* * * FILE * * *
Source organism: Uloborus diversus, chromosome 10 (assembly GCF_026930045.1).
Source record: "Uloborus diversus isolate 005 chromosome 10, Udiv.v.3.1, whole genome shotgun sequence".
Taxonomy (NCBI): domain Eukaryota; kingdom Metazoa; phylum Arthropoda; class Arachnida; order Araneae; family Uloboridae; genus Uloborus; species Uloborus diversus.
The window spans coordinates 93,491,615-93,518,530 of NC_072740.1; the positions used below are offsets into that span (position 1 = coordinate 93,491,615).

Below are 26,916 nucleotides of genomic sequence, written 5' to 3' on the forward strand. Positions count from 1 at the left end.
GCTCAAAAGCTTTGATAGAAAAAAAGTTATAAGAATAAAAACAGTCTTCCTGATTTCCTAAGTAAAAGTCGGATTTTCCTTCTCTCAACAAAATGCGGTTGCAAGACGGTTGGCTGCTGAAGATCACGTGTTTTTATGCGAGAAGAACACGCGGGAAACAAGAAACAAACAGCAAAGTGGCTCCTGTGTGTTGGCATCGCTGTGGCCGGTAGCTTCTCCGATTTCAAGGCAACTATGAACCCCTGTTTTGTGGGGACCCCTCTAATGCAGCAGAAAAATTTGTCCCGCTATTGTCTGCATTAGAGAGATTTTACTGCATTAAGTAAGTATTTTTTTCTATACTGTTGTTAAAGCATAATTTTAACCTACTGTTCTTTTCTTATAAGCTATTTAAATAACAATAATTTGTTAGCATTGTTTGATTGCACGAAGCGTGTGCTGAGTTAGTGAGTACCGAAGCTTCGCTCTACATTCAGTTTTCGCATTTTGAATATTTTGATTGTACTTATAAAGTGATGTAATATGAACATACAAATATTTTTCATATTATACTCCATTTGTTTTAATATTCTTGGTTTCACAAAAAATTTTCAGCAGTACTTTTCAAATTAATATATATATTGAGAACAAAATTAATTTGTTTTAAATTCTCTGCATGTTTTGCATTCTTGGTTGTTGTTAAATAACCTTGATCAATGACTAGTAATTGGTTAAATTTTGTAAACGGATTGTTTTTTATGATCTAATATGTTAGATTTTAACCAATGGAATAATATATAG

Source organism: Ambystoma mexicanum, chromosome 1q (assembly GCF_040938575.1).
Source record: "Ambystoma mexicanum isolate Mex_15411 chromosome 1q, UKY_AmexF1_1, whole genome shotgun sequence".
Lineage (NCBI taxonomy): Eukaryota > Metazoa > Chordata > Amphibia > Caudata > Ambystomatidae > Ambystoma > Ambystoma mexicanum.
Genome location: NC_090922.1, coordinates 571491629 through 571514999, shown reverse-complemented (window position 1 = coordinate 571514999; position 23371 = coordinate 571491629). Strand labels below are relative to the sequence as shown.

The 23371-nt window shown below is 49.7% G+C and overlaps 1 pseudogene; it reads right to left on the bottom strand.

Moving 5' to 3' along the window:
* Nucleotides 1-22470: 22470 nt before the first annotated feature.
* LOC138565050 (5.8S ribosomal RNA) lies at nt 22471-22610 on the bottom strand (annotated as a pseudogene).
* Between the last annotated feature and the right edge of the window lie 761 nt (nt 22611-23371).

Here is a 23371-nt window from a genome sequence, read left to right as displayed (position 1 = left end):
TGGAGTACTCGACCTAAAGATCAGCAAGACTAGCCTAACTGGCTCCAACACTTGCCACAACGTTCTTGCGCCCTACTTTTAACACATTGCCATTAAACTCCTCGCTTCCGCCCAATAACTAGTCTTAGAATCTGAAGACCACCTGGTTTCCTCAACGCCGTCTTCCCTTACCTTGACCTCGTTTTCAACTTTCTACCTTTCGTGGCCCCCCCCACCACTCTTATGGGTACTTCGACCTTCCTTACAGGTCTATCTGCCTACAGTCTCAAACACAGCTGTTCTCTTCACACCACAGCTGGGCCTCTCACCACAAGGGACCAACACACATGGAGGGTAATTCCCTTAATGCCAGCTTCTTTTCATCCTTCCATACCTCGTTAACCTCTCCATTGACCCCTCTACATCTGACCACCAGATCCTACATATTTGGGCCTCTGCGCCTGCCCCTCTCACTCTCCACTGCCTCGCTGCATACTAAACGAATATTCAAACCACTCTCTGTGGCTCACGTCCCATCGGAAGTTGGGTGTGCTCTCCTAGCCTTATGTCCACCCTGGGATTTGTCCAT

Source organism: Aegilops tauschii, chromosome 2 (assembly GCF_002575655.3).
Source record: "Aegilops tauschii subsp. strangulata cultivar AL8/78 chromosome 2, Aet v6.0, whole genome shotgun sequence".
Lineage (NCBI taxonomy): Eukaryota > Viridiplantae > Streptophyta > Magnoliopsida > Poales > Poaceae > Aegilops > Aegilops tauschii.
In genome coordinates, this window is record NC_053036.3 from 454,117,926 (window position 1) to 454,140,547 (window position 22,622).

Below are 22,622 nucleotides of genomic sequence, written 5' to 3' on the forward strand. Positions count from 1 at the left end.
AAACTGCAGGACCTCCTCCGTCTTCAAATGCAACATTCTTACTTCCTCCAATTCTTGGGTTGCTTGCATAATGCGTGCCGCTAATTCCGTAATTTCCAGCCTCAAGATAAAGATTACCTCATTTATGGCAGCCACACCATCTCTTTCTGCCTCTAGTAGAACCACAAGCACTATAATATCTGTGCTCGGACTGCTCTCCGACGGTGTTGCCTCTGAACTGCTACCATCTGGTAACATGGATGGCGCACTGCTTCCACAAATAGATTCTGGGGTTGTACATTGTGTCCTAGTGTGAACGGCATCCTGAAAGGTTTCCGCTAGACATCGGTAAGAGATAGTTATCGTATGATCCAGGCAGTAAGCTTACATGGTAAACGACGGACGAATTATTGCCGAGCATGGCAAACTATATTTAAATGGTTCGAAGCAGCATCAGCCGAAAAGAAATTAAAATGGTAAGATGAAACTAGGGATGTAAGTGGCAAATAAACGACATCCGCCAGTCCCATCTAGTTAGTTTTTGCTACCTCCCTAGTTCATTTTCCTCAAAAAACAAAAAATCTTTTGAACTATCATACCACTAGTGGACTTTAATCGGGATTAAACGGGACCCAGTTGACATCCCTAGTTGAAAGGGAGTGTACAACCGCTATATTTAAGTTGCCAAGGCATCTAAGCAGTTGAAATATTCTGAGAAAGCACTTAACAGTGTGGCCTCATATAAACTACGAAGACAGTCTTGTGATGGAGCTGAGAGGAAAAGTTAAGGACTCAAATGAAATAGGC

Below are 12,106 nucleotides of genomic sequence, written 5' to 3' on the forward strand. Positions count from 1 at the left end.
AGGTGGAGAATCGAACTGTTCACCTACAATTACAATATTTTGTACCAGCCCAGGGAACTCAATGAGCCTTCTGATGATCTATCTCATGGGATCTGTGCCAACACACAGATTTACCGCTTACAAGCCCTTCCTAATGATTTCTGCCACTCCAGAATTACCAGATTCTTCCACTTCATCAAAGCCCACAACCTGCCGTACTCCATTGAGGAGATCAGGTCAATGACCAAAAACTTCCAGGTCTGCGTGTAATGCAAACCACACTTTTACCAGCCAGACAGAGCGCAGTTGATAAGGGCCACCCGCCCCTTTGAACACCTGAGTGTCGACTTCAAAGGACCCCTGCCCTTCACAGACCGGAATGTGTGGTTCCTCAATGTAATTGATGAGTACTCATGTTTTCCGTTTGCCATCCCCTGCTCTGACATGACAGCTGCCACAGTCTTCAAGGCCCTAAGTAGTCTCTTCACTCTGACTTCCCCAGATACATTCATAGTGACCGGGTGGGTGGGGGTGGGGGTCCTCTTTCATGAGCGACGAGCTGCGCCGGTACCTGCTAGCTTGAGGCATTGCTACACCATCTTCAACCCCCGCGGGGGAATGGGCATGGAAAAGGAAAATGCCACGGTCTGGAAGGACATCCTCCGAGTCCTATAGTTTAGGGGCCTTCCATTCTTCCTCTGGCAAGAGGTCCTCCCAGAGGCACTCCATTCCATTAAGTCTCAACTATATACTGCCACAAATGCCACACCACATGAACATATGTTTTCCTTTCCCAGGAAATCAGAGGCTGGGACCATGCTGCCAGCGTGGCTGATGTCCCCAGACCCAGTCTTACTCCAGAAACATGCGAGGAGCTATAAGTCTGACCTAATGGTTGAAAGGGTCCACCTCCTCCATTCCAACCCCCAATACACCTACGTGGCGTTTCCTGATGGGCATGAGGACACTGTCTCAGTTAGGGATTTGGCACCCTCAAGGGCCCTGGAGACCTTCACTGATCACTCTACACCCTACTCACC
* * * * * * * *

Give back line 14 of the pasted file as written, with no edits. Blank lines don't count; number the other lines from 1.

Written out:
* LOC138565050 (5.8S ribosomal RNA) lies at nt 22471-22610 on the bottom strand (annotated as a pseudogene).